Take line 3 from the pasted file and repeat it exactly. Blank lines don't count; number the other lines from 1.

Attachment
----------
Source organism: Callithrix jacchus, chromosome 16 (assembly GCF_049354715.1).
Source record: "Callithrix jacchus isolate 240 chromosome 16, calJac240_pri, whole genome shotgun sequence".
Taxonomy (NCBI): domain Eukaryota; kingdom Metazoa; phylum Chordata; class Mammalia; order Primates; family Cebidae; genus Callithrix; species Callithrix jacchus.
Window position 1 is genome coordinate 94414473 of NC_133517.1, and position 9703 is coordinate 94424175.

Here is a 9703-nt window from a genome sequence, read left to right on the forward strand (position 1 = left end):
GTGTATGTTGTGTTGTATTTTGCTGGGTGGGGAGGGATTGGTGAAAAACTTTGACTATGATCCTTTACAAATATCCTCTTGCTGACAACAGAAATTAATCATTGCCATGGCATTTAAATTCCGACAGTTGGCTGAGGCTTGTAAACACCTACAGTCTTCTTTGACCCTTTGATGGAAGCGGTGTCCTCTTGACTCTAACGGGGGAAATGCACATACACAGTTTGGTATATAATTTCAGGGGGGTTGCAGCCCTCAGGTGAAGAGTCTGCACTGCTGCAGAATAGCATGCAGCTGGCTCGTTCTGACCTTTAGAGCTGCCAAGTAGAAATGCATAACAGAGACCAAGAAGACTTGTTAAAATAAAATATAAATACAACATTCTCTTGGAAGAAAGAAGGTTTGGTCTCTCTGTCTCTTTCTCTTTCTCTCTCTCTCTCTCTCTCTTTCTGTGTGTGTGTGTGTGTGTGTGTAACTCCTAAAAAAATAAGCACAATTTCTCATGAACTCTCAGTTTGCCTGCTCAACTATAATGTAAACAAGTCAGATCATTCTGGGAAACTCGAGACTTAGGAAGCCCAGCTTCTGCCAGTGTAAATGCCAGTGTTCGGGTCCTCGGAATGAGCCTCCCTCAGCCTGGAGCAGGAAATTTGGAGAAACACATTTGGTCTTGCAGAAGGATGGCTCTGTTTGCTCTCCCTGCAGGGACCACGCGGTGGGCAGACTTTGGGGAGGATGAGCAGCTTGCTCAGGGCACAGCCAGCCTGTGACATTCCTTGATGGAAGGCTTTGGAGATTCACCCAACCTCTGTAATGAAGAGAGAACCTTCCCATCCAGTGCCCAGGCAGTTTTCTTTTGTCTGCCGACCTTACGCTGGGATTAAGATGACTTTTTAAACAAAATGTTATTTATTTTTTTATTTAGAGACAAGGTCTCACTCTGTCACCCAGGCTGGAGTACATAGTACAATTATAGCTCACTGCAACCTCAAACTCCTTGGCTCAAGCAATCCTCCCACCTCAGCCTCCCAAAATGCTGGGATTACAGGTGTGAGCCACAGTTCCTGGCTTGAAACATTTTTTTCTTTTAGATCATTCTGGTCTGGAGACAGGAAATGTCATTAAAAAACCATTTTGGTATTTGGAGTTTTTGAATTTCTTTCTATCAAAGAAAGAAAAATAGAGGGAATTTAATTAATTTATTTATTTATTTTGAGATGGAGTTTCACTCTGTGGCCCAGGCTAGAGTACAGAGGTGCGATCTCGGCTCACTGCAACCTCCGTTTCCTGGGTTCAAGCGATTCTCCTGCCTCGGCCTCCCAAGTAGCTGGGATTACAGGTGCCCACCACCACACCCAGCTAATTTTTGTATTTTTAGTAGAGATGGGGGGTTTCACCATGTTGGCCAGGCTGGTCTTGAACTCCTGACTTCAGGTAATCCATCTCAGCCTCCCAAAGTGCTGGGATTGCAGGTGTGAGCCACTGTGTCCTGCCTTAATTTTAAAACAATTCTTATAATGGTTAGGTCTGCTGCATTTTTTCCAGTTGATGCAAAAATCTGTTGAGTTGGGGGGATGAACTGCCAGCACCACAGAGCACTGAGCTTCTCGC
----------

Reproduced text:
Taxonomy (NCBI): domain Eukaryota; kingdom Metazoa; phylum Chordata; class Mammalia; order Primates; family Cebidae; genus Callithrix; species Callithrix jacchus.